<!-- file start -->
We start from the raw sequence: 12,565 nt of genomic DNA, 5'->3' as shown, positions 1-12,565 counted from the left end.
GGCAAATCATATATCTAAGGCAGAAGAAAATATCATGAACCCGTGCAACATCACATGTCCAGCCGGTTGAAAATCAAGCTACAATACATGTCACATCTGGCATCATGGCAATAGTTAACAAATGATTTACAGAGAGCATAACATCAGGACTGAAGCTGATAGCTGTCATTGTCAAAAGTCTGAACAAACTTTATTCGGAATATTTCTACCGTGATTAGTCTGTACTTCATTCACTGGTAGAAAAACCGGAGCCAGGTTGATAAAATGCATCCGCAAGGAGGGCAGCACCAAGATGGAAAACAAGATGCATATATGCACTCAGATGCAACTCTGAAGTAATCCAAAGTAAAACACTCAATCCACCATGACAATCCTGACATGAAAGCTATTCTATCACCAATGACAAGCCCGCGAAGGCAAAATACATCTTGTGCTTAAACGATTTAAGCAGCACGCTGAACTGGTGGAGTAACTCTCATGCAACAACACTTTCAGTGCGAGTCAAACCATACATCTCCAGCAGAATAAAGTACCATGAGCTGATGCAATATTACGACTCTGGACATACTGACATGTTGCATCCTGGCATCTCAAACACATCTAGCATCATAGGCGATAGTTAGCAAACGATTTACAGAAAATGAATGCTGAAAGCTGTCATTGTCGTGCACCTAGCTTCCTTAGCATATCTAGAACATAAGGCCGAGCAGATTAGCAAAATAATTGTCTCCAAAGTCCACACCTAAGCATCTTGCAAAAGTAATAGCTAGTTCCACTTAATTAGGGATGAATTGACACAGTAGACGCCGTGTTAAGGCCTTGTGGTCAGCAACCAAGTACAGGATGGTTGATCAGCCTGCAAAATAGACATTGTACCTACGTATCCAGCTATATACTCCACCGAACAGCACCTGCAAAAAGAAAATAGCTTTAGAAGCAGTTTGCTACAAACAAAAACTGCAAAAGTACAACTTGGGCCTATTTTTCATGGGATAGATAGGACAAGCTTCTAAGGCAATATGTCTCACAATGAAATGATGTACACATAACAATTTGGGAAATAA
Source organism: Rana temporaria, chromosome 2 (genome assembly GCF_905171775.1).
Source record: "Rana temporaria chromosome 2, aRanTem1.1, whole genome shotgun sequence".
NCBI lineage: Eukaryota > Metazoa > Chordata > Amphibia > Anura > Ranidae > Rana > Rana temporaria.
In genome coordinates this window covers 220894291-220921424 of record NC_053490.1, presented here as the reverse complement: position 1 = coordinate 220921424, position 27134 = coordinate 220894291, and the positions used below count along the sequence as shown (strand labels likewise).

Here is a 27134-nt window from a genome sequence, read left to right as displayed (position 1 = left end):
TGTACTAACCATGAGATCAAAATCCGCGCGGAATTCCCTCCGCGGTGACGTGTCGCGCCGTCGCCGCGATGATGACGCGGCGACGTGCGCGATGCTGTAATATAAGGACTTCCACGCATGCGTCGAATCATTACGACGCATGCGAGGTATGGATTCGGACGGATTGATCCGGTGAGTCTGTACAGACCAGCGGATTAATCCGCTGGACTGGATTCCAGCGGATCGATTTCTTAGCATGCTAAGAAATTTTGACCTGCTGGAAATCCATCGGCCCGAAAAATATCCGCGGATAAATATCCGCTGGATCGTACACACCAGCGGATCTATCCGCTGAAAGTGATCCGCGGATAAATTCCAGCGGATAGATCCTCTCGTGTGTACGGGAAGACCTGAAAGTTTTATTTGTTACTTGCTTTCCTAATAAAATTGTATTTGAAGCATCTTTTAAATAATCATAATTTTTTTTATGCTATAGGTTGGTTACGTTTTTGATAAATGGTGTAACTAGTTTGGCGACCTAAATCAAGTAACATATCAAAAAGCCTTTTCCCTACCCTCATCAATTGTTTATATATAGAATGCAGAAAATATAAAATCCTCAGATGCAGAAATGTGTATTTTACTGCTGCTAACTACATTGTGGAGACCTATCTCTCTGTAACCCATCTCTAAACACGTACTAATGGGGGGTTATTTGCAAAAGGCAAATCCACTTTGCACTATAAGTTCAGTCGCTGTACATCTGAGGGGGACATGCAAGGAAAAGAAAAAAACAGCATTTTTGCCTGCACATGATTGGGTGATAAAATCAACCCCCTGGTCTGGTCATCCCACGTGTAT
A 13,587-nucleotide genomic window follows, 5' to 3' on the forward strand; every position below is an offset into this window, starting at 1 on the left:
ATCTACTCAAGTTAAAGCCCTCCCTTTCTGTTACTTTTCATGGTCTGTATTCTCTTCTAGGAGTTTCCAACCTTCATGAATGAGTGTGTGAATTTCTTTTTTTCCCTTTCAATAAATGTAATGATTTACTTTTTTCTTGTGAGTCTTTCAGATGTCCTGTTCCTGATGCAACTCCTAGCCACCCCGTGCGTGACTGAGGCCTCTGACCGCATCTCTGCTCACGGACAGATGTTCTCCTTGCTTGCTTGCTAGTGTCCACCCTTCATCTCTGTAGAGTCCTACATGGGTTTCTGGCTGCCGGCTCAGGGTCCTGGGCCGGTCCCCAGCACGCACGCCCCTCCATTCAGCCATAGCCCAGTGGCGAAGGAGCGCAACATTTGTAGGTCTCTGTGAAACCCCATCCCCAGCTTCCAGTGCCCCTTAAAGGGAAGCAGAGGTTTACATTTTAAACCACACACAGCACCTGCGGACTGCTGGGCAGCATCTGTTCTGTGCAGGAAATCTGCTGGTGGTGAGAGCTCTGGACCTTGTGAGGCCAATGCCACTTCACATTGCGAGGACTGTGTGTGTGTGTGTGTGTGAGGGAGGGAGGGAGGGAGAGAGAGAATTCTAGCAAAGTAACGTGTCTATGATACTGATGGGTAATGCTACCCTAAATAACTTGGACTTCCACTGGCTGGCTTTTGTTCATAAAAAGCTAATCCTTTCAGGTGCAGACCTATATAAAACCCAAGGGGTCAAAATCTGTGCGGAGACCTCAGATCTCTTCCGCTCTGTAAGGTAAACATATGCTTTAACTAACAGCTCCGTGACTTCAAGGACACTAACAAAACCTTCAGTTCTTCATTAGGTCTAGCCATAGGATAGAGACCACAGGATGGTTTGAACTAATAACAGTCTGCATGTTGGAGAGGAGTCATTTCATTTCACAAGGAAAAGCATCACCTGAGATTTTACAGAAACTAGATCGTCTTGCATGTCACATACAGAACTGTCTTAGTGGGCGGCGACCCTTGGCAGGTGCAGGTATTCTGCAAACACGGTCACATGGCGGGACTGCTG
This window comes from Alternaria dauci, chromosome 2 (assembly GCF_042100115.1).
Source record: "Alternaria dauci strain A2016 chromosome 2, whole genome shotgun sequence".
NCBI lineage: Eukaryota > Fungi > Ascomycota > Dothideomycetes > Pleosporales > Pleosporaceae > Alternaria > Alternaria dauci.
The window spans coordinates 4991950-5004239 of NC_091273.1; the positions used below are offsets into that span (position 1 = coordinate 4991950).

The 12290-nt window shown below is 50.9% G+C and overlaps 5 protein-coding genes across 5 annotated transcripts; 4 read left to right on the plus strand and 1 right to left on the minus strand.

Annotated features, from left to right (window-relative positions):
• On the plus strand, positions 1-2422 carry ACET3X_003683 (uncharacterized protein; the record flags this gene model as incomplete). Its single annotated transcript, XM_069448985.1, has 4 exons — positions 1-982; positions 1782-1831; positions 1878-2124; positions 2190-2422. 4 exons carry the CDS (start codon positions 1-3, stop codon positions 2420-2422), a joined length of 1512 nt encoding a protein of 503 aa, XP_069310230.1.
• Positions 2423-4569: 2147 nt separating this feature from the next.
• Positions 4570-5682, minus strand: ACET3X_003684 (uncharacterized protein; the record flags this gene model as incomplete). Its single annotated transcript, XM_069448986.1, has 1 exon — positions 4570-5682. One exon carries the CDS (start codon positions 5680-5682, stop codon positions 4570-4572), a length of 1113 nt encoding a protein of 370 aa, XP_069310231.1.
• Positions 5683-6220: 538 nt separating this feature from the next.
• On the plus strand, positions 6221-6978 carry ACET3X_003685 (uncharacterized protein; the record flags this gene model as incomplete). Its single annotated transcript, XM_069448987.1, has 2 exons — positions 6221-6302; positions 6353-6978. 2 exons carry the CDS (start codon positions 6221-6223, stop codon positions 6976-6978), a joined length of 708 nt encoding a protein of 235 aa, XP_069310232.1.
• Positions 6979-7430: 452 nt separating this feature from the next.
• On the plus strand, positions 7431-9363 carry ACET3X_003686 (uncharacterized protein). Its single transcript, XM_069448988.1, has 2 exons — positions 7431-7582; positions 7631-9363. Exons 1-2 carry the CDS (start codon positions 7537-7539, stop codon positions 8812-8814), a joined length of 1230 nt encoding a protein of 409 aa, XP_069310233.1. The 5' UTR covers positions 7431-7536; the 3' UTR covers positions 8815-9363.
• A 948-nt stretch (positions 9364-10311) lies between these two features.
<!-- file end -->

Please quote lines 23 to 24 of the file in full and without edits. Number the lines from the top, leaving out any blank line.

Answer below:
• On the plus strand, positions 7431-9363 carry ACET3X_003686 (uncharacterized protein). Its single transcript, XM_069448988.1, has 2 exons — positions 7431-7582; positions 7631-9363. Exons 1-2 carry the CDS (start codon positions 7537-7539, stop codon positions 8812-8814), a joined length of 1230 nt encoding a protein of 409 aa, XP_069310233.1. The 5' UTR covers positions 7431-7536; the 3' UTR covers positions 8815-9363.
• A 948-nt stretch (positions 9364-10311) lies between these two features.